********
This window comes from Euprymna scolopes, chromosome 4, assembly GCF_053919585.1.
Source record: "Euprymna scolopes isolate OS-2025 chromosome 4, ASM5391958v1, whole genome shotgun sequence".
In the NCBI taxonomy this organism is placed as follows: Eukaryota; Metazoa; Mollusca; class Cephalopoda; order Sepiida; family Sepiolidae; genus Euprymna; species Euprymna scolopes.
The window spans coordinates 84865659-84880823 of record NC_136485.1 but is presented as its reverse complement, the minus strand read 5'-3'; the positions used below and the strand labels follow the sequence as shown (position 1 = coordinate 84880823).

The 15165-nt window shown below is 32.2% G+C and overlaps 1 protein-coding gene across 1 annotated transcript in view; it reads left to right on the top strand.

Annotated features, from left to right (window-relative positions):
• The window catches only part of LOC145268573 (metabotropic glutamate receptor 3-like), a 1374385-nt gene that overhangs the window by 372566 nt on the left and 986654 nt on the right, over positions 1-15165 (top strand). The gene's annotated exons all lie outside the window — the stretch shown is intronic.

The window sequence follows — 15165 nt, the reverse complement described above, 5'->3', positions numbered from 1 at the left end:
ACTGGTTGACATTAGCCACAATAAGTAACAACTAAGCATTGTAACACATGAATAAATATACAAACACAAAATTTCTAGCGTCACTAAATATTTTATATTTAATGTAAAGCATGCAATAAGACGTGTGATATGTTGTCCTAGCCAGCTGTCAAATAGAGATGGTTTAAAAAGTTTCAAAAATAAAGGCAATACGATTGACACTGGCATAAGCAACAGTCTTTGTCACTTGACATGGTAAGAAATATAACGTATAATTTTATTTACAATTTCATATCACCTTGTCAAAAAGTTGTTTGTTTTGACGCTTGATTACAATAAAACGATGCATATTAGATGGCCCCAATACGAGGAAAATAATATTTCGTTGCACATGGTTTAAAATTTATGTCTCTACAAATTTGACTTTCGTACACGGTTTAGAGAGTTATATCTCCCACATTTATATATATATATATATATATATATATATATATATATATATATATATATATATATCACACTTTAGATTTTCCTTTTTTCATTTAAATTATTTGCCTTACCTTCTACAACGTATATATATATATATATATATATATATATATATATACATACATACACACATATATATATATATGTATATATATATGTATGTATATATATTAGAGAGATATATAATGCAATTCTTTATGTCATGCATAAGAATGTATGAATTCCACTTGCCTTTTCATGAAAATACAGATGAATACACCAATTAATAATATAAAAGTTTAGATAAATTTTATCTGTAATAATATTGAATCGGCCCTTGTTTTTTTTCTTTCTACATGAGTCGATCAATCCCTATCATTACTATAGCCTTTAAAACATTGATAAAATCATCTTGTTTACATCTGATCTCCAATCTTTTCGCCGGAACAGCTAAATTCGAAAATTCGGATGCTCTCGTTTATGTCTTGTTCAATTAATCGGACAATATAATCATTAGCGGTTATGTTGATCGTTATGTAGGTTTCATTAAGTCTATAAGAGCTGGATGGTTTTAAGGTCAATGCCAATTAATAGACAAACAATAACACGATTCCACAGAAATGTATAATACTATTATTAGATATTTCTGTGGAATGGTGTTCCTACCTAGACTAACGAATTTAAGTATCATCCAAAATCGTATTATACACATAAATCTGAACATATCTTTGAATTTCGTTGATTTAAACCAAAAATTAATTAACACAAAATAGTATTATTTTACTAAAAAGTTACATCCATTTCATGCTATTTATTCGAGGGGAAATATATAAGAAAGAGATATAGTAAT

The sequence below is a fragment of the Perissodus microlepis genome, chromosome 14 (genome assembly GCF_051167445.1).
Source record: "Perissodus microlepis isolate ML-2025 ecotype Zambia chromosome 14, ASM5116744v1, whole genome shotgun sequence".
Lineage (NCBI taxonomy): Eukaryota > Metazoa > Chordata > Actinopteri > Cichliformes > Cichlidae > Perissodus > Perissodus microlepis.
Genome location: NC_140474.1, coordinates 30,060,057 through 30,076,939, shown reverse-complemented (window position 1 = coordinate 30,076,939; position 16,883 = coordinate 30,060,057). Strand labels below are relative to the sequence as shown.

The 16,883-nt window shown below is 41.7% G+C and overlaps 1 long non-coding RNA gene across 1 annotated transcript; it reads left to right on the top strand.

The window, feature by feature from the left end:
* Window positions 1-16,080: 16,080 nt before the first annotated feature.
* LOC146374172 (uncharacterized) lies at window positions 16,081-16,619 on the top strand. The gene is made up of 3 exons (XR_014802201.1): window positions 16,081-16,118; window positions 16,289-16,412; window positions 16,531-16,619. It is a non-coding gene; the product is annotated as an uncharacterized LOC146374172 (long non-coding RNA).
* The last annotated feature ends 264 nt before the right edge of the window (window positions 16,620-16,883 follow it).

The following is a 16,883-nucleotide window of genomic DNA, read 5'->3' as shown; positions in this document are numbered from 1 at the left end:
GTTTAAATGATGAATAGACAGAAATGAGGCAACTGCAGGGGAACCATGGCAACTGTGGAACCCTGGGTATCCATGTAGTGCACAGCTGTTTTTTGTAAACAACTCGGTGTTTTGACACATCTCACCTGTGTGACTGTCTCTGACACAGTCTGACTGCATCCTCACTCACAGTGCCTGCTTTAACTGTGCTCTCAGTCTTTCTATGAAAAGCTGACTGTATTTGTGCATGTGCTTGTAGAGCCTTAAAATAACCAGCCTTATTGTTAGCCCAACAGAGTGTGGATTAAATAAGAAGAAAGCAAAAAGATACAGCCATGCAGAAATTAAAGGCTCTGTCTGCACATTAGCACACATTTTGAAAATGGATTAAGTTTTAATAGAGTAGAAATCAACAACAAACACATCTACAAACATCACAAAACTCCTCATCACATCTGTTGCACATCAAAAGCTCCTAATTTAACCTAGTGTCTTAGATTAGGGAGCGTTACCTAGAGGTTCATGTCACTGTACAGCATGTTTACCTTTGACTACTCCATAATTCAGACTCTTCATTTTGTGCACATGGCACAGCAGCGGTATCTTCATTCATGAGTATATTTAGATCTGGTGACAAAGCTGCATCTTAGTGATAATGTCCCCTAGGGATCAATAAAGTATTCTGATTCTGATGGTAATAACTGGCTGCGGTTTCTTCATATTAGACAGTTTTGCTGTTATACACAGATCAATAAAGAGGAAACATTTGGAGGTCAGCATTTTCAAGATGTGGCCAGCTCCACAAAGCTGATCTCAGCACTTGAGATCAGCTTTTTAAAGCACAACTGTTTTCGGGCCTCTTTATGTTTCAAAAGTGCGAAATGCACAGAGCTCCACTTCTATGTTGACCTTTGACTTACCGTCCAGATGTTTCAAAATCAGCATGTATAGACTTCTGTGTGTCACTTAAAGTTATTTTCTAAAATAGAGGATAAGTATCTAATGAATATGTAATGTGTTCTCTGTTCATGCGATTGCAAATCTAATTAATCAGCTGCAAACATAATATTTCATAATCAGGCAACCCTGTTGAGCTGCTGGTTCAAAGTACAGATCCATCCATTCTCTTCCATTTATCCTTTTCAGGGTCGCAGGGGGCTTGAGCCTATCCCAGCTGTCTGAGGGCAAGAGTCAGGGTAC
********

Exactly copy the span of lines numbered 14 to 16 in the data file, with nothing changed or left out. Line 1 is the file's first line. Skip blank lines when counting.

The 16,883-nt window shown below is 41.7% G+C and overlaps 1 long non-coding RNA gene across 1 annotated transcript; it reads left to right on the top strand.

The window, feature by feature from the left end:
* Window positions 1-16,080: 16,080 nt before the first annotated feature.